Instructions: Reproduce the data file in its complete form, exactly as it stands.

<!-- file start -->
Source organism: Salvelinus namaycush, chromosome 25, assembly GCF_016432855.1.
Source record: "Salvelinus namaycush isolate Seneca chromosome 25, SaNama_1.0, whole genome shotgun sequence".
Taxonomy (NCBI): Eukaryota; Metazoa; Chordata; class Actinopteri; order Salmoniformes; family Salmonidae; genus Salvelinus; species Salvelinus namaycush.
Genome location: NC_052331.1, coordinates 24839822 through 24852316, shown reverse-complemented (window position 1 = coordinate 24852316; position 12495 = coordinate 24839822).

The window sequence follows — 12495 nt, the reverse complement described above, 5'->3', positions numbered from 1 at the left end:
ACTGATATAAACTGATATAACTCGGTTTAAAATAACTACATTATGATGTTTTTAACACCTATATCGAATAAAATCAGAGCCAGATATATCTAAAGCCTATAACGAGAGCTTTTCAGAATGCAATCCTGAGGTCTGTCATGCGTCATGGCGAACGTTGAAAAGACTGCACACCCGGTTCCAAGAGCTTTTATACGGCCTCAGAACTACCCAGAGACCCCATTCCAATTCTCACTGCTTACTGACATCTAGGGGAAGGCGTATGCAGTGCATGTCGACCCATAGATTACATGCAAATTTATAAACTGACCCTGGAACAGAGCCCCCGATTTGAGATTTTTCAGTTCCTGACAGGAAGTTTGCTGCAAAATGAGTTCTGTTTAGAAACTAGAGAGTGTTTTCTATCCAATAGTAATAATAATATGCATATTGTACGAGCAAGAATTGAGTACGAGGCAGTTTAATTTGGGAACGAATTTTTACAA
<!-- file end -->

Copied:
Source organism: Salvelinus namaycush, chromosome 25, assembly GCF_016432855.1.
Source record: "Salvelinus namaycush isolate Seneca chromosome 25, SaNama_1.0, whole genome shotgun sequence".
Taxonomy (NCBI): Eukaryota; Metazoa; Chordata; class Actinopteri; order Salmoniformes; family Salmonidae; genus Salvelinus; species Salvelinus namaycush.
Genome location: NC_052331.1, coordinates 24839822 through 24852316, shown reverse-complemented (window position 1 = coordinate 24852316; position 12495 = coordinate 24839822).

The window sequence follows — 12495 nt, the reverse complement described above, 5'->3', positions numbered from 1 at the left end:
ACTGATATAAACTGATATAACTCGGTTTAAAATAACTACATTATGATGTTTTTAACACCTATATCGAATAAAATCAGAGCCAGATATATCTAAAGCCTATAACGAGAGCTTTTCAGAATGCAATCCTGAGGTCTGTCATGCGTCATGGCGAACGTTGAAAAGACTGCACACCCGGTTCCAAGAGCTTTTATACGGCCTCAGAACTACCCAGAGACCCCATTCCAATTCTCACTGCTTACTGACATCTAGGGGAAGGCGTATGCAGTGCATGTCGACCCATAGATTACATGCAAATTTATAAACTGACCCTGGAACAGAGCCCCCGATTTGAGATTTTTCAGTTCCTGACAGGAAGTTTGCTGCAAAATGAGTTCTGTTTAGAAACTAGAGAGTGTTTTCTATCCAATAGTAATAATAATATGCATATTGTACGAGCAAGAATTGAGTACGAGGCAGTTTAATTTGGGAACGAATTTTTACAA